Top News

LETTER: Budgets cuts at MUN — another deep cut into the future of Newfoundland and Labrador

Memorial University of Newfoundland and Labrador St. John's Campus.
Memorial University of Newfoundland and Labrador St. John's Campus. - Kenn Oliver

Newfoundland and Labrador is rapidly losing its capacity to train highly qualified, effective problem solvers who make wide-ranging contributions to the economy and well-being of our province.

The newly announced budget cuts to Memorial University are yet another in a series of belt-tightening moves, the true cost of which runs deep in a province that is already struggling to innovate and address labour shortages in the tech fields in the face of economic slowdown. These cuts will have reverberating impacts throughout our province and should prompt outrage across the public, industry, and government.

In the Department of Geography at Memorial, these cuts have a direct effect on our ability to offer the range of academic programming that results in graduates that are in demand in the local job market. As a department, we brought in 2.4 million in research dollars in the 2018-2019 year alone, predominantly from outside of this province. For decades, our program has taught, researched, and served the province in geographic information sciences (GIS) and remote sensing. We have trained students who now play integral roles in provincial and federal governments, industry, and non-governmental organizations. The ongoing attrition resulting from the cutbacks is devastating. It means the loss of our diploma in GIS, which trains students to think critically and solve problems using a skill set with wide-ranging applications.

Those highly qualified students become workers that can use spatial analysis tools — skills that are in high demand in today’s labour market. Crucially, a research-based GIS education also trains workers to manipulate the tools themselves to solve problems that span fields from environmental impacts, health, natural resources, and community planning. Without program offerings in GIS and remote sensing, we not only risk losing potential local talent to programs elsewhere, but also endanger a wide-reaching range of established and burgeoning industries in Newfoundland and Labrador.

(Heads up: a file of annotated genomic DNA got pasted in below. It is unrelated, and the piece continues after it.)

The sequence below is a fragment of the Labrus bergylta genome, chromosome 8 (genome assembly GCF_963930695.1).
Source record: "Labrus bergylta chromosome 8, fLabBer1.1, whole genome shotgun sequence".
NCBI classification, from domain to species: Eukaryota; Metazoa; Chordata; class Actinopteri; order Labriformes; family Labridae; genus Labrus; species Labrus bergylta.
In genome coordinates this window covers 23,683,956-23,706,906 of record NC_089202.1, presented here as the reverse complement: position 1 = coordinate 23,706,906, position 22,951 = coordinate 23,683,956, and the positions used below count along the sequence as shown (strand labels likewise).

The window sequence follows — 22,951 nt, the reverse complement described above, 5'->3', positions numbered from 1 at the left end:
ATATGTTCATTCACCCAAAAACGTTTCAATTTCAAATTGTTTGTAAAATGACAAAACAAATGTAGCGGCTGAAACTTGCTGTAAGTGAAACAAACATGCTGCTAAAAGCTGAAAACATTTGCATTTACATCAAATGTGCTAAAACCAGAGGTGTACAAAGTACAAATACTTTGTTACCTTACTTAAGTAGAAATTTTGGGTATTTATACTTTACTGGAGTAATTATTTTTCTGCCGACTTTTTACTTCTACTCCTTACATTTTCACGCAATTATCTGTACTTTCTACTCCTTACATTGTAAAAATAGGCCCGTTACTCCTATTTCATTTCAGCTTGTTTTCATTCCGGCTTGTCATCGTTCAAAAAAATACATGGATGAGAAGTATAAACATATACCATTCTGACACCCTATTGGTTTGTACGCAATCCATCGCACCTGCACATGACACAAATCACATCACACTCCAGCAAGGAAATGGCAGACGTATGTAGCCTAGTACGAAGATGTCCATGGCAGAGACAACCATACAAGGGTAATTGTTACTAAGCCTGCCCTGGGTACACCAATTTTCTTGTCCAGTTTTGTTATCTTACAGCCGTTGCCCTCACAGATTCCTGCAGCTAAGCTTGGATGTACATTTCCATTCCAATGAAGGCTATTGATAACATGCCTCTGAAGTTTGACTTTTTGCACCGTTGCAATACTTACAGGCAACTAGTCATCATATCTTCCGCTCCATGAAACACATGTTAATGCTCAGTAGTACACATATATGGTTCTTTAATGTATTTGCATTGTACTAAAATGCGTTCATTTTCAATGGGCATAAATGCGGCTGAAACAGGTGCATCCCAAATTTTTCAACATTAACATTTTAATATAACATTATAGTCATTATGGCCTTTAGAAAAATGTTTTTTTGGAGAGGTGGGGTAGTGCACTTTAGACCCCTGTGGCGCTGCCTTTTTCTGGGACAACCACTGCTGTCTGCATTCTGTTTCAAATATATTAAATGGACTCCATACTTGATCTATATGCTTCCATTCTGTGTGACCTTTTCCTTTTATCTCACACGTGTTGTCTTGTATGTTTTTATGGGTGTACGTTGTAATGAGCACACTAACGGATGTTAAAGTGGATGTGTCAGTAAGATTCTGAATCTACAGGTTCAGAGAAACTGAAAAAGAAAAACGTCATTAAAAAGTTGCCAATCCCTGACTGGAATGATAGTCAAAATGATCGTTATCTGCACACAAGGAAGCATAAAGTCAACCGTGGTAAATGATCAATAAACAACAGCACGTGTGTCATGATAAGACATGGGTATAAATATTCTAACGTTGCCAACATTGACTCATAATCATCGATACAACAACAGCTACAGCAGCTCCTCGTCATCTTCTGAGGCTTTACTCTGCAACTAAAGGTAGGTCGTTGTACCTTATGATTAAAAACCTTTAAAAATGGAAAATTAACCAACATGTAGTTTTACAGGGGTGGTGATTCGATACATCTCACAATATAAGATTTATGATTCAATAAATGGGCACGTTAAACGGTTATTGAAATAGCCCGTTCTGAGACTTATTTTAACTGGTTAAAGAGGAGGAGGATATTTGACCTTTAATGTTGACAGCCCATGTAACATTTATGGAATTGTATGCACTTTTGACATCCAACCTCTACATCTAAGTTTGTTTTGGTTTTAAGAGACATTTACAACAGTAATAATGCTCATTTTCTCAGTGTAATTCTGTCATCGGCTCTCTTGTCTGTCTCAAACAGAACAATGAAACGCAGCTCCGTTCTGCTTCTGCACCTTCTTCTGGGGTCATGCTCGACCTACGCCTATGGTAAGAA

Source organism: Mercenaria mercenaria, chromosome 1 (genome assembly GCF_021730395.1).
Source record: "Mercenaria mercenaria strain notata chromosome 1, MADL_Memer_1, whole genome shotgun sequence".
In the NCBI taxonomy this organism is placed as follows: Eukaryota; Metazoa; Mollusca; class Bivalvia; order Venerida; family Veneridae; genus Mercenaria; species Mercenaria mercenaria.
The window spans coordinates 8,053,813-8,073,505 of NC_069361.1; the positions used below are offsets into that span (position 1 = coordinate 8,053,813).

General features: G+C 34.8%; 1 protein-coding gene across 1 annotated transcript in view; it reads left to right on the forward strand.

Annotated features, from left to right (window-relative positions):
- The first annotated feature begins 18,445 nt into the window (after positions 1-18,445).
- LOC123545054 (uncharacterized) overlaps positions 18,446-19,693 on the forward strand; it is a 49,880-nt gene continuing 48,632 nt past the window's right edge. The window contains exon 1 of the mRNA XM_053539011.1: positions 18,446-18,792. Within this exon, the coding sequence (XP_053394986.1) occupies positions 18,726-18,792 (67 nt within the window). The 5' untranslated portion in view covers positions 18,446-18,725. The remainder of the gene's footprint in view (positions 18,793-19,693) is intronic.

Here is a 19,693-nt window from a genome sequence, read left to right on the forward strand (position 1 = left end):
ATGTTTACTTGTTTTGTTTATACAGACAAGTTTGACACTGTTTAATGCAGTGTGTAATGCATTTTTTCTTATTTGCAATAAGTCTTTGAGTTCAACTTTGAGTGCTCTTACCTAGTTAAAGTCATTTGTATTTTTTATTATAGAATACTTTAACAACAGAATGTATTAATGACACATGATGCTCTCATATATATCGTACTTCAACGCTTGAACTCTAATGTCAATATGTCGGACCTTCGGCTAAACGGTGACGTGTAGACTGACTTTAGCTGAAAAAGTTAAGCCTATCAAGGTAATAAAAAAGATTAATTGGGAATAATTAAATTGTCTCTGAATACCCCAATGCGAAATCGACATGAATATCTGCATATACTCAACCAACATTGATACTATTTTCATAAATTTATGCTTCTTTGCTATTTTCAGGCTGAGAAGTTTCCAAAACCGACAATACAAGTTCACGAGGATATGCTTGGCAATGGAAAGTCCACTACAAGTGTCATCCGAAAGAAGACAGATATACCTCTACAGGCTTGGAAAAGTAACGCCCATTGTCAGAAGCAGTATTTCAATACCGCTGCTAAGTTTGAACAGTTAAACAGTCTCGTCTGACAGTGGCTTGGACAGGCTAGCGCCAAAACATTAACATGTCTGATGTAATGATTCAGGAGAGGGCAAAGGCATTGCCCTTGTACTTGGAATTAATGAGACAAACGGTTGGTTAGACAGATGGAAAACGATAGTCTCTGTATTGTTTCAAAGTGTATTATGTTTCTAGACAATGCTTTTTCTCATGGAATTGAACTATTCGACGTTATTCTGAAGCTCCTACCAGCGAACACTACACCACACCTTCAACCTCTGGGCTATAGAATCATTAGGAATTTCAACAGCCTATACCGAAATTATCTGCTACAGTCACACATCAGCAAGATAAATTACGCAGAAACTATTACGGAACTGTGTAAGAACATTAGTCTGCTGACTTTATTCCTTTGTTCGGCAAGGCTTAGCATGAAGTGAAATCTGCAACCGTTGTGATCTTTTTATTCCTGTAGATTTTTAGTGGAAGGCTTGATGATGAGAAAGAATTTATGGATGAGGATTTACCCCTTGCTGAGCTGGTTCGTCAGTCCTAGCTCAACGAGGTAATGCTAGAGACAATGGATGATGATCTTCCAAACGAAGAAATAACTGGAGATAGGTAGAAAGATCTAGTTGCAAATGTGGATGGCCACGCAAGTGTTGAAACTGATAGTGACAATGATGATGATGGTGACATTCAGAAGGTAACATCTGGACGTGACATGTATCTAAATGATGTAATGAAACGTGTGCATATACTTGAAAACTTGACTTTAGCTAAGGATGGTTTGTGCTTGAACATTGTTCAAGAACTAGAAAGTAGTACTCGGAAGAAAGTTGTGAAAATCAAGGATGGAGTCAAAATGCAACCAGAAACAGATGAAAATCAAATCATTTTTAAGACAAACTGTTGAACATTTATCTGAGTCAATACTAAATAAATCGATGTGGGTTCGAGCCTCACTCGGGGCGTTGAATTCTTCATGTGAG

This budget will lead to the loss of informed public dialogue in our province on key issues related to GIS.

GIS and remote sensing specialists in geography at Memorial have made critical contributions in the areas of marine conservation and demographic analysis. Our GIS and remote-sensing faculty have also played a key role in understanding the growth of Newfoundland and Labrador’s population via the Vital Signs report, have provided expert testimony to Parliament on marine protected areas, and have used satellite imagery to monitor environmental change and hazards in the province.

Losing our GIS program means that we will not be able to train workers with the skill-sets that many Provincial government departments themselves rely on.

In other words, it means losing an important and direct link between Memorial University and the provincial labour market. For example, many of our graduates have gone on to work as GIS Analysts for the Department of Fisheries and Land Resources. As a senior provincial official has told us, the lack of trained GIS and remote sensing professionals would leave a void for employers in the province seeking these skills.

And it’s not only governments that will lose their talent pipelines. Many sectors in this province rely on workers with GIS skill sets.

Our program trains students for technology-based careers who now work in many fields, including aerospace, policing, mining, and informatics. GIS and remote sensing are fields that are only growing in their relevance, and yet they are collateral damage for a province seemingly determined to stunt not only the potential of the university but of its current and future students.

The problems our program is facing are just the tip of the iceberg; academic programs are at risk across the university.

Cuts to Memorial University mean long-term consequences for the well-being of Newfoundland and Labrador. We are committed to working all possible angles to save our GIS program, but we need help. We urgently need industry, government, and the public to help us advocate for the future of our Province.

Carissa Brown, associate professor, Julia Christensen, Canada Research Chair in Northern Governance and Public Policy, and Yolande Pottie-Sherman, assistant professor,

Memorial University

RELATED:

Recent Stories